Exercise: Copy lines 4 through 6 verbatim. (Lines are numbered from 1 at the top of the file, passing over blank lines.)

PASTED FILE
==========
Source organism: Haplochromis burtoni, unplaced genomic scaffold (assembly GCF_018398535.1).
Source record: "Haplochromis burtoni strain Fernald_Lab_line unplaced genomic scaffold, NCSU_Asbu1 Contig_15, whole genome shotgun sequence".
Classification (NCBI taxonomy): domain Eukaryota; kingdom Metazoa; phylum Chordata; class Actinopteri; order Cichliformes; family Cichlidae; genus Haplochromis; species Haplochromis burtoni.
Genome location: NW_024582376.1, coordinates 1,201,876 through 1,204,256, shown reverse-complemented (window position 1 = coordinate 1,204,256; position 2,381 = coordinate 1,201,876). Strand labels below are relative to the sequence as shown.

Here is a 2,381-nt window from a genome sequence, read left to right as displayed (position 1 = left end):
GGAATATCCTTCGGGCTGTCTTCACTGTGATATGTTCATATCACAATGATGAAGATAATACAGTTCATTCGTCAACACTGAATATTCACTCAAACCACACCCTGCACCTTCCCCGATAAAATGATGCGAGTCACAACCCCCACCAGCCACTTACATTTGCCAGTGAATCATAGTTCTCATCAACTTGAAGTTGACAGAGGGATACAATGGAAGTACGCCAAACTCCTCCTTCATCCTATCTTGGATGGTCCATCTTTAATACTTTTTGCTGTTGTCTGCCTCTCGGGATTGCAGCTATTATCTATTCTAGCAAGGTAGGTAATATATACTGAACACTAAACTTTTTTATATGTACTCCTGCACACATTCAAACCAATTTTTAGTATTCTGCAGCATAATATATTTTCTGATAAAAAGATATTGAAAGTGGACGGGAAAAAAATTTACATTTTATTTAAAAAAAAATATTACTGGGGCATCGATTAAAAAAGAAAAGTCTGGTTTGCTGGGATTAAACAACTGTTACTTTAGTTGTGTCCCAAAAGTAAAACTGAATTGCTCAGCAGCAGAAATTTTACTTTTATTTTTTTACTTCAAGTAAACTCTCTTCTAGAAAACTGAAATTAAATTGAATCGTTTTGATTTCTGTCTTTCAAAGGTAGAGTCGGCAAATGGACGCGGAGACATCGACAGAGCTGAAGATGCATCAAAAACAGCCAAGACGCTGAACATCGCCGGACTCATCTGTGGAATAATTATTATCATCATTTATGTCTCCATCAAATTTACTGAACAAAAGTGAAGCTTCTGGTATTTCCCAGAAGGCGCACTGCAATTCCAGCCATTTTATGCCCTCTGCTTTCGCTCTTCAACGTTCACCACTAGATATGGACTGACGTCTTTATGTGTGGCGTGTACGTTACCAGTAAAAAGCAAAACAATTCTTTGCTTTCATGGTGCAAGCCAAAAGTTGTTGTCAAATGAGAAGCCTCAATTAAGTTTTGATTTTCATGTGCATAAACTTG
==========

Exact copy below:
Genome location: NW_024582376.1, coordinates 1,201,876 through 1,204,256, shown reverse-complemented (window position 1 = coordinate 1,204,256; position 2,381 = coordinate 1,201,876). Strand labels below are relative to the sequence as shown.

Here is a 2,381-nt window from a genome sequence, read left to right as displayed (position 1 = left end):
GGAATATCCTTCGGGCTGTCTTCACTGTGATATGTTCATATCACAATGATGAAGATAATACAGTTCATTCGTCAACACTGAATATTCACTCAAACCACACCCTGCACCTTCCCCGATAAAATGATGCGAGTCACAACCCCCACCAGCCACTTACATTTGCCAGTGAATCATAGTTCTCATCAACTTGAAGTTGACAGAGGGATACAATGGAAGTACGCCAAACTCCTCCTTCATCCTATCTTGGATGGTCCATCTTTAATACTTTTTGCTGTTGTCTGCCTCTCGGGATTGCAGCTATTATCTATTCTAGCAAGGTAGGTAATATATACTGAACACTAAACTTTTTTATATGTACTCCTGCACACATTCAAACCAATTTTTAGTATTCTGCAGCATAATATATTTTCTGATAAAAAGATATTGAAAGTGGACGGGAAAAAAATTTACATTTTATTTAAAAAAAAATATTACTGGGGCATCGATTAAAAAAGAAAAGTCTGGTTTGCTGGGATTAAACAACTGTTACTTTAGTTGTGTCCCAAAAGTAAAACTGAATTGCTCAGCAGCAGAAATTTTACTTTTATTTTTTTACTTCAAGTAAACTCTCTTCTAGAAAACTGAAATTAAATTGAATCGTTTTGATTTCTGTCTTTCAAAGGTAGAGTCGGCAAATGGACGCGGAGACATCGACAGAGCTGAAGATGCATCAAAAACAGCCAAGACGCTGAACATCGCCGGACTCATCTGTGGAATAATTATTATCATCATTTATGTCTCCATCAAATTTACTGAACAAAAGTGAAGCTTCTGGTATTTCCCAGAAGGCGCACTGCAATTCCAGCCATTTTATGCCCTCTGCTTTCGCTCTTCAACGTTCACCACTAGATATGGACTGACGTCTTTATGTGTGGCGTGTACGTTACCAGTAAAAAGCAAAACAATTCTTTGCTTTCATGGTGCAAGCCAAAAGTTGTTGTCAAATGAGAAGCCTCAATTAAGTTTTGATTTTCATGTGCATAAACTTG